That was behind a recent $2 billion settlement against JP Morgan Chase.
“It puts all those banks on notice that those rules need to be adhered to as close to the line as possible, and the ability to deviate is very limited,” says David Sheehan, a partner at Baker Hostetler and chief counsel to Irving Picard, the trustee charged with returning money to Madoff victims. “They are the first guardians against this kind of fraud – there can’t be a large Ponzi scheme without a bank involved.”
On the other hand, “a number of these rules do not apply to all financial entities,” points out Jeffrey Smith, a partner with DiCotiis, Fitzpatrick & Cole, and a former assistant U.S. Attorney in New Jersey. “ They’re intended to start to apply to public companies, to the big companies, the too big to fail companies, they don’t necessarily penetrate to the local or regional outfits, financial or otherwise, where some pretty substantial Ponzi schemes and other scams have occurred.”
CHANGES AT THE SEC
During the 90’s and early 2000’s, the SEC was “underfunded, understaffed because they were underfunded, and therefore they were disarmed in their ability to enforce those rules and regulations the way they should have,” according to Sheehan.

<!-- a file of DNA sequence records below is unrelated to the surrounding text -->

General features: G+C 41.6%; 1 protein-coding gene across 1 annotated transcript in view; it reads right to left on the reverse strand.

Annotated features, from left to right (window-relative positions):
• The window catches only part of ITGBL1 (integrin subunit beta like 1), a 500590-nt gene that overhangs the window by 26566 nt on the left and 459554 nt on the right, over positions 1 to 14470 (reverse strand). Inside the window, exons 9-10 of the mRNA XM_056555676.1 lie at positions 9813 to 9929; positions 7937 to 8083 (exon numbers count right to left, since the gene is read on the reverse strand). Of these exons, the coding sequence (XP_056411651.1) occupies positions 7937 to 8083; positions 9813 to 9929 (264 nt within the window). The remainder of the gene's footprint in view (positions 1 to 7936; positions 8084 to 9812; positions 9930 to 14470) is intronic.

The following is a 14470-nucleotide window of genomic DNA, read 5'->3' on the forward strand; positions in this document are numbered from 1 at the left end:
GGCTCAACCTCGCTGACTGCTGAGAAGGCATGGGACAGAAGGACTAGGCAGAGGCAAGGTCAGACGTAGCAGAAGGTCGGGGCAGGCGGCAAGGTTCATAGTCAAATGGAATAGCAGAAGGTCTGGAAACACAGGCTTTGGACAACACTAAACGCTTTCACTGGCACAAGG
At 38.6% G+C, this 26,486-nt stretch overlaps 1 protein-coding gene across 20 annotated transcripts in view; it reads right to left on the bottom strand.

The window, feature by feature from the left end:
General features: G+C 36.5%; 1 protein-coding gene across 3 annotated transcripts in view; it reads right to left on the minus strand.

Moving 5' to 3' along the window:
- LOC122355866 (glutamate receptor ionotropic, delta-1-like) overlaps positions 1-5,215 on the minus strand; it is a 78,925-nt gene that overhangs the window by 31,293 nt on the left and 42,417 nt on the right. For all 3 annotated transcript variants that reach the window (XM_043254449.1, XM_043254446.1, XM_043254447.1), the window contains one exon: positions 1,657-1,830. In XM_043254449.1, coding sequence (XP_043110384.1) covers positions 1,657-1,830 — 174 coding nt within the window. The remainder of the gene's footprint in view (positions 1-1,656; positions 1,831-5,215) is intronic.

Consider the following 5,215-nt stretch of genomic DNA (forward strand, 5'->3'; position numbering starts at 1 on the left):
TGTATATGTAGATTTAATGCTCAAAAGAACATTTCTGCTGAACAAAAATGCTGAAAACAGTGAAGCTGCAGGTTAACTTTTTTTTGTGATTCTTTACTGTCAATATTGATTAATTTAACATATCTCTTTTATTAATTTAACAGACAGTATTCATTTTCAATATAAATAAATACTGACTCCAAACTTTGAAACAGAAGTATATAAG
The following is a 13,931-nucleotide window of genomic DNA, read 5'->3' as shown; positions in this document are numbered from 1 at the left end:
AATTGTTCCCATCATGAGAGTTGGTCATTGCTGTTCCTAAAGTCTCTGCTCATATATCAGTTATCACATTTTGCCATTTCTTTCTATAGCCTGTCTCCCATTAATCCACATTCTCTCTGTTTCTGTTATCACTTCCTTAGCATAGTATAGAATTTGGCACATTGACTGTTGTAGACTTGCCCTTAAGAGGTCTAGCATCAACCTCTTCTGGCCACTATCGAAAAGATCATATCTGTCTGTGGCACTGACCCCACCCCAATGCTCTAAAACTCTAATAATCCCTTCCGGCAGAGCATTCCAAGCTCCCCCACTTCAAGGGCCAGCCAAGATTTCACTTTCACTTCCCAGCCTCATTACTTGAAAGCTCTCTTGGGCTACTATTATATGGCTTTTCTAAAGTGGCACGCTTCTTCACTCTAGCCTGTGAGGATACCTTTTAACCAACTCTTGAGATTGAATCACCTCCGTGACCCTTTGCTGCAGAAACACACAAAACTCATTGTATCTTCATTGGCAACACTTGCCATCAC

But Lori Schock, director of the office of investor education and advocacy at the Securities and Exchange Commission, says “a lot of changes have taken place here at the SEC since the Madoff scandal.”
For starters, independent public accountants are required to double check an investment advisor’s numbers. Plus, says Schock, “rules require that an [investment] advisor be subject to surprise exam and custody controls that were not required prior to the Madoff Fraud.”
This should make it harder for a fraudster to send out fake statements. “You’re gonna get two separate statements, one from the custodian and one from the advisor; it’s really in the best interest of the investor to compare those.”
The SEC has also streamlined the way it takes in tips, and as part of the Dodd Frank Act, whistleblowers can get handsome payoffs for ratting out crooks – up to 30% of the fines that the SEC recovers, which can stretch into the tens of millions.
THE ONLY CONSTANT IS CHANGE. OH, AND PONZI SCHEMES.
“Well I wish I could say they’re on the decline, but I still see so much happening in this space,” says Kathy Bazoian Phelps. “On the last of every month I post a blog that recaps the news and there’s just dozens and dozens of schemes [every time].”
She says the only sure fire way to deal with Ponzi schemes is for investors to be educated and skeptical. If returns appear too good to be true, they probably are. If nobody can understand how the fund works so well, it probably doesn’t.
“An educated investor is our best defense against investment fraud,” says Lori Schock.
The bottom line is that as long as there exist trust and money, there will be people who abuse the one to steal the other.